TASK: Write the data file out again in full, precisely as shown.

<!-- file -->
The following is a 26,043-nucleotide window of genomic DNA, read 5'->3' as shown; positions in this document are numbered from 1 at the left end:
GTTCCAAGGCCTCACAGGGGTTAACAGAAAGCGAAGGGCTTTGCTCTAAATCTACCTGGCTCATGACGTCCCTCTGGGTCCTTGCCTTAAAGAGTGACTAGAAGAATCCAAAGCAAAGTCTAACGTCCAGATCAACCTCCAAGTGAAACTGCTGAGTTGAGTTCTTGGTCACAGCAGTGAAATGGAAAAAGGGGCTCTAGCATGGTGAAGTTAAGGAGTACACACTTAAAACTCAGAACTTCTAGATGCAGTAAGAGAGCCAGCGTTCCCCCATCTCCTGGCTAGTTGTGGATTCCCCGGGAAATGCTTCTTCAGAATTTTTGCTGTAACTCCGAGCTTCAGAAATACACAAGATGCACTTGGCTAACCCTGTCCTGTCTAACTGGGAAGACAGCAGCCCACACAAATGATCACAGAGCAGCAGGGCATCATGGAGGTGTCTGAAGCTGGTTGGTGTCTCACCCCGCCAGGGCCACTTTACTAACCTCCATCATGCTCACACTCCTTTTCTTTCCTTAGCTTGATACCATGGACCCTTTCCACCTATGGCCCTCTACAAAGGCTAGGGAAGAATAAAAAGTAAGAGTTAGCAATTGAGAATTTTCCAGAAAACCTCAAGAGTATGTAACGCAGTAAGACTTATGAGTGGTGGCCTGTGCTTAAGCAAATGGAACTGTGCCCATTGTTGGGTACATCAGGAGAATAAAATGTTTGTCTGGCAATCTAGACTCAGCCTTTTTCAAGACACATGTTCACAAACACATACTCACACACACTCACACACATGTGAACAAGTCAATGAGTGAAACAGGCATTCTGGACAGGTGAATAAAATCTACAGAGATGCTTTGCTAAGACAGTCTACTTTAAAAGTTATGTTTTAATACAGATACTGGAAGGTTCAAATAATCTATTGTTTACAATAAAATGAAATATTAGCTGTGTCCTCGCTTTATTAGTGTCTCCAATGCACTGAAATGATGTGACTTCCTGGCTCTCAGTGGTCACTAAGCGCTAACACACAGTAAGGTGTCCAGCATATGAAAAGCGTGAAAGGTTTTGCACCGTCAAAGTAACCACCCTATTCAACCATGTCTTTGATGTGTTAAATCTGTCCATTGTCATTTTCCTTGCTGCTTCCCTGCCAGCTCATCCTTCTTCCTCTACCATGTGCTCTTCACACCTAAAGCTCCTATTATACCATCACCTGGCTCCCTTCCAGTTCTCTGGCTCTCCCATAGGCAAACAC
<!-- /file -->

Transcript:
The following is a 26,043-nucleotide window of genomic DNA, read 5'->3' as shown; positions in this document are numbered from 1 at the left end:
GTTCCAAGGCCTCACAGGGGTTAACAGAAAGCGAAGGGCTTTGCTCTAAATCTACCTGGCTCATGACGTCCCTCTGGGTCCTTGCCTTAAAGAGTGACTAGAAGAATCCAAAGCAAAGTCTAACGTCCAGATCAACCTCCAAGTGAAACTGCTGAGTTGAGTTCTTGGTCACAGCAGTGAAATGGAAAAAGGGGCTCTAGCATGGTGAAGTTAAGGAGTACACACTTAAAACTCAGAACTTCTAGATGCAGTAAGAGAGCCAGCGTTCCCCCATCTCCTGGCTAGTTGTGGATTCCCCGGGAAATGCTTCTTCAGAATTTTTGCTGTAACTCCGAGCTTCAGAAATACACAAGATGCACTTGGCTAACCCTGTCCTGTCTAACTGGGAAGACAGCAGCCCACACAAATGATCACAGAGCAGCAGGGCATCATGGAGGTGTCTGAAGCTGGTTGGTGTCTCACCCCGCCAGGGCCACTTTACTAACCTCCATCATGCTCACACTCCTTTTCTTTCCTTAGCTTGATACCATGGACCCTTTCCACCTATGGCCCTCTACAAAGGCTAGGGAAGAATAAAAAGTAAGAGTTAGCAATTGAGAATTTTCCAGAAAACCTCAAGAGTATGTAACGCAGTAAGACTTATGAGTGGTGGCCTGTGCTTAAGCAAATGGAACTGTGCCCATTGTTGGGTACATCAGGAGAATAAAATGTTTGTCTGGCAATCTAGACTCAGCCTTTTTCAAGACACATGTTCACAAACACATACTCACACACACTCACACACATGTGAACAAGTCAATGAGTGAAACAGGCATTCTGGACAGGTGAATAAAATCTACAGAGATGCTTTGCTAAGACAGTCTACTTTAAAAGTTATGTTTTAATACAGATACTGGAAGGTTCAAATAATCTATTGTTTACAATAAAATGAAATATTAGCTGTGTCCTCGCTTTATTAGTGTCTCCAATGCACTGAAATGATGTGACTTCCTGGCTCTCAGTGGTCACTAAGCGCTAACACACAGTAAGGTGTCCAGCATATGAAAAGCGTGAAAGGTTTTGCACCGTCAAAGTAACCACCCTATTCAACCATGTCTTTGATGTGTTAAATCTGTCCATTGTCATTTTCCTTGCTGCTTCCCTGCCAGCTCATCCTTCTTCCTCTACCATGTGCTCTTCACACCTAAAGCTCCTATTATACCATCACCTGGCTCCCTTCCAGTTCTCTGGCTCTCCCATAGGCAAACAC